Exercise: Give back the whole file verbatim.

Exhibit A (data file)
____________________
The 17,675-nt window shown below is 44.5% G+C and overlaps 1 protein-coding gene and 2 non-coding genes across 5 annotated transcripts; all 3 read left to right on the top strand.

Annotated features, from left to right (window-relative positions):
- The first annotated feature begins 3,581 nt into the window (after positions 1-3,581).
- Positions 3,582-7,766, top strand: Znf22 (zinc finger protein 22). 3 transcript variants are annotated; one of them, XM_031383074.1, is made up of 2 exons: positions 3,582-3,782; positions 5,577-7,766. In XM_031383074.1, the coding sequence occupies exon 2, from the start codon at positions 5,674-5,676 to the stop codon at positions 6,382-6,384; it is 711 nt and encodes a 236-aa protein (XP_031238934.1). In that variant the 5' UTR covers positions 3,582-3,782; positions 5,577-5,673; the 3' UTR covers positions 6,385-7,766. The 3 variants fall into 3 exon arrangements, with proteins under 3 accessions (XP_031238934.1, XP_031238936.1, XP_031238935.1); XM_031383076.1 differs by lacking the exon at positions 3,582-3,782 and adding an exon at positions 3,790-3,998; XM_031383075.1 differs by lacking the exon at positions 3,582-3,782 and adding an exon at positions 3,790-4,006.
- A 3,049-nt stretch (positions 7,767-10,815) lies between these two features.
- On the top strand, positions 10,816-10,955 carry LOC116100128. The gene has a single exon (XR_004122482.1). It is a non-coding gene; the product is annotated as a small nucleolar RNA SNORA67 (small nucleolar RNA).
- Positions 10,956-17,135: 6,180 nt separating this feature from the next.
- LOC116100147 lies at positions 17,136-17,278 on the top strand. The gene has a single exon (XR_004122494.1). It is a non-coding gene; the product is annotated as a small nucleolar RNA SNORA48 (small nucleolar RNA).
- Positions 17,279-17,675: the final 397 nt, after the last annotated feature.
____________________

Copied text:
The 17,675-nt window shown below is 44.5% G+C and overlaps 1 protein-coding gene and 2 non-coding genes across 5 annotated transcripts; all 3 read left to right on the top strand.

Annotated features, from left to right (window-relative positions):
- The first annotated feature begins 3,581 nt into the window (after positions 1-3,581).
- Positions 3,582-7,766, top strand: Znf22 (zinc finger protein 22). 3 transcript variants are annotated; one of them, XM_031383074.1, is made up of 2 exons: positions 3,582-3,782; positions 5,577-7,766. In XM_031383074.1, the coding sequence occupies exon 2, from the start codon at positions 5,674-5,676 to the stop codon at positions 6,382-6,384; it is 711 nt and encodes a 236-aa protein (XP_031238934.1). In that variant the 5' UTR covers positions 3,582-3,782; positions 5,577-5,673; the 3' UTR covers positions 6,385-7,766. The 3 variants fall into 3 exon arrangements, with proteins under 3 accessions (XP_031238934.1, XP_031238936.1, XP_031238935.1); XM_031383076.1 differs by lacking the exon at positions 3,582-3,782 and adding an exon at positions 3,790-3,998; XM_031383075.1 differs by lacking the exon at positions 3,582-3,782 and adding an exon at positions 3,790-4,006.
- A 3,049-nt stretch (positions 7,767-10,815) lies between these two features.
- On the top strand, positions 10,816-10,955 carry LOC116100128. The gene has a single exon (XR_004122482.1). It is a non-coding gene; the product is annotated as a small nucleolar RNA SNORA67 (small nucleolar RNA).
- Positions 10,956-17,135: 6,180 nt separating this feature from the next.
- LOC116100147 lies at positions 17,136-17,278 on the top strand. The gene has a single exon (XR_004122494.1). It is a non-coding gene; the product is annotated as a small nucleolar RNA SNORA48 (small nucleolar RNA).
- Positions 17,279-17,675: the final 397 nt, after the last annotated feature.